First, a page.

Accessory, PC

PC Hardware Buyer’s Guide: Choosing the Best Mechanical Keyboard Switch (For You)

There are a wide variety of mechanical keyboards in the market now, and it can be difficult to find the right one for you. There are clicky keyboards, silent keyboards, and some are even a hybrid of sorts.

But the bottom line is, mechanical keyboards offer a lot of benefits over standard, conventional keyboards. If you’re ready to make the jump, we’re help to help you find the best mechanical keyboard for yourself.

In this article, we will outline three main types of switches found on mechanical keyboards – these influence the typing experience the most. Along the way, we’ll mention some hybrid keyboards here and there too.

Clicky Switches

This is perhaps the switch that most consumers associate mechanical keyboards with. Basically, clicky switches are both tactile and…well, clicky. Every time you press down on a clicky key, you’ll get a tactile feedback and an audible click. Needless to say, this is the noisiest switch of the lot.

Switches that fall into this category include the very well-known Cherry MX Blue, Razer Green, and Razer’s relatively new Opto-Mechanical switch, which takes advantage of optical technology for actuation. Unlike the former two, the Opto-Mechanical switch feels “lighter” to type on – it requires less force to actuate.

Razer also introduced a hybrid keyboard that implements the mechanism of a clicky switch in a membrane keyboard. Of course, we’re talking about the Razer Ornata with the “Razer Mecha-Membrane” switch. Simply put, the Ornata is a membrane keyboard that feels a lot like a mechanical one with clicky switches. Personally, despite the fact that the Ornata is a membrane keyboard, I really like its typing experience; it’s also much quieter than, say, a conventional Cherry MX Blue keyboard.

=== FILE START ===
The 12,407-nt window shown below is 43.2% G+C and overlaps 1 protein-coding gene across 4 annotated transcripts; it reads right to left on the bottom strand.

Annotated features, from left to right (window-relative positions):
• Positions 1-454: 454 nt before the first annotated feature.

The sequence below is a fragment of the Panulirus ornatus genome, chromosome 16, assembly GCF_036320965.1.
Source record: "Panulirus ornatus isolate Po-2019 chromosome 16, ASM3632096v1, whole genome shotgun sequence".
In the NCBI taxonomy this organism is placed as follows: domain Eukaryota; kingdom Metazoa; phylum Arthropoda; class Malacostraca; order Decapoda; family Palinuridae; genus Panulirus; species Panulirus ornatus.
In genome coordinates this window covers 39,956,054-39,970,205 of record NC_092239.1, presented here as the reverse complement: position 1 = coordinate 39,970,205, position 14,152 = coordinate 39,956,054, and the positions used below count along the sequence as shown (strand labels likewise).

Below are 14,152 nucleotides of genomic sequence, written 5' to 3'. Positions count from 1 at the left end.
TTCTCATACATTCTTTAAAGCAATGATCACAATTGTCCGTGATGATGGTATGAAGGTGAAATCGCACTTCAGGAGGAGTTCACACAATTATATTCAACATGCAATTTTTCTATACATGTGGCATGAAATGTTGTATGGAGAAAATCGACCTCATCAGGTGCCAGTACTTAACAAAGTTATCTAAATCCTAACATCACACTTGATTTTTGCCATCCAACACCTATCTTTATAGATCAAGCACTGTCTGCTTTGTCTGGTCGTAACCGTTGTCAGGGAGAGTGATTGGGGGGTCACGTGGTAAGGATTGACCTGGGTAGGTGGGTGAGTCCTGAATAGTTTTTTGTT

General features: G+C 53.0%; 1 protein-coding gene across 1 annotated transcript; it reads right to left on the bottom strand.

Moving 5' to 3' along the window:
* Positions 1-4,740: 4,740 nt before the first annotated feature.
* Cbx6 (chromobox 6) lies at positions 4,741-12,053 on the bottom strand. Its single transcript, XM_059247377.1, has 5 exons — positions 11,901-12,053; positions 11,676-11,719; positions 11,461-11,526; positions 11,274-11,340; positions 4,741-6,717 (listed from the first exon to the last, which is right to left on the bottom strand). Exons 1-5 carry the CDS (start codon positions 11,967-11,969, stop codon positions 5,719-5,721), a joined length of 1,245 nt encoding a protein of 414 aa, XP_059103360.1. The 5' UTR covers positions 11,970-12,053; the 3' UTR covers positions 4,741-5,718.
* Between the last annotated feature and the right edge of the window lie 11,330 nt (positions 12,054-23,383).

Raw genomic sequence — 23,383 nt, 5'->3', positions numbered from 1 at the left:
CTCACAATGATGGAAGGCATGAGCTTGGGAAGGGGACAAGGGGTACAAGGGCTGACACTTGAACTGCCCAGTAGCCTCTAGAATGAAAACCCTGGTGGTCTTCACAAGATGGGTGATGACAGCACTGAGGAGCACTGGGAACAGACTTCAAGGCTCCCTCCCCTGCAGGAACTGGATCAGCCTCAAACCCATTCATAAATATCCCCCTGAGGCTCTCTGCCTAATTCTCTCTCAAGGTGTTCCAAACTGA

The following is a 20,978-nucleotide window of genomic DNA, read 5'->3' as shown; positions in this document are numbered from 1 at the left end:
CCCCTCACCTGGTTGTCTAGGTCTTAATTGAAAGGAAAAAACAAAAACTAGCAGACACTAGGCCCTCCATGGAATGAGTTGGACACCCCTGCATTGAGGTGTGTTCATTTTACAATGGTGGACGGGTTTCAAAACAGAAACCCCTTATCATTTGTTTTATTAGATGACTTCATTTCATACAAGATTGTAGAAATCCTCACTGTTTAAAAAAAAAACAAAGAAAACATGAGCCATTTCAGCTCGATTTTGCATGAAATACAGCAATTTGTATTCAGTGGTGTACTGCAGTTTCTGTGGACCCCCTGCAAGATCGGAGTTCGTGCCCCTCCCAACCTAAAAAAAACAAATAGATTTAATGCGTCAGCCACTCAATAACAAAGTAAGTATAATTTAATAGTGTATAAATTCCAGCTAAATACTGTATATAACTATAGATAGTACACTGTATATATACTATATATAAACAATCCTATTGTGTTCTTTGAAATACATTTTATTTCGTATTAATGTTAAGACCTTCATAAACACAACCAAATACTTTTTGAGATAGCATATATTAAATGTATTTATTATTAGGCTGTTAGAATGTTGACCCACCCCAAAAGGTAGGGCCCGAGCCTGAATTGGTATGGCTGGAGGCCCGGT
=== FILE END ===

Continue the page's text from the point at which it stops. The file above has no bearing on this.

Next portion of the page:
If you do a lot of typing, and you love the clickiness of a mechanical keyboard, look out for these switches. However, do note that clicky switches, in general, can get really loud. This is especially the case with more affordable mechanical keyboards. 

Tactile Switches

In more ways than one, tactile switches are very similar to clicky switches; the main difference is the absence of any audible clicking. You still get the tactile bump when the keys actuate, so if you don’t want your keyboard to be too noisy, tactile switches are the next best thing.

Some well-known tactile switches include Cherry MX Brown, Razer Orange, and if you’re into more premium keyboards, Topre switch. What makes Topre switch particularly unique is its hybrid construction. While it uses rubber domes like membrane keyboards, there’s a spring underneath each dome, lending to a very unique typing experience.

Not only is the Topre switch quieter than MX Brown and Razer Orange switches, the typing experience feels a lot more refined too. While the tactile bump of a Topre switch is more subtle, the keys feel much more solid when actuated.

What’s the downside of the Topre switch? Cost. Keyboards with Topre switches are a lot more costly than MX Brown or Razer Orange keyboards. But if you ask us, there’s a good reason Topre keyboards are more expensive – the typing experience is really something else.

Linear Switches

And finally, we have linear switches, which – more often than not – are made for gamers. Typically, switches of this kind require very little actuation force, and they don’t have any tactile or audible feedback either. The logic behind this is to provide the fastest response time, which is important for gamers to get their inputs registered as quickly as possible.

Cherry MX Red and Black switches are some examples of linear switches, and the only thing that differentiates these two switches is the actuation force. MX Black switch is “heavier” than MX Red, in the sense that the former requires more force to actuate. Besides that, the Razer Yellow is also a linear switch.

Just because linear switches are meant to appeal to gamers doesn’t mean they’re not great for other purposes either – it all comes down to individual preferences. If you want a mechanical keyboard that doesn’t have any tactile bump or click, linear switches are for you.

Conclusion

There are more to mechanical keyboards than what we’re covering here, and these three distinct switches only cover the essentials. If you’re still on the fence whether or not you should get a mechanical keyboard, perhaps you can look into a more affordable one – prices of mechanical keyboards have gotten down quite a bit compared to the past.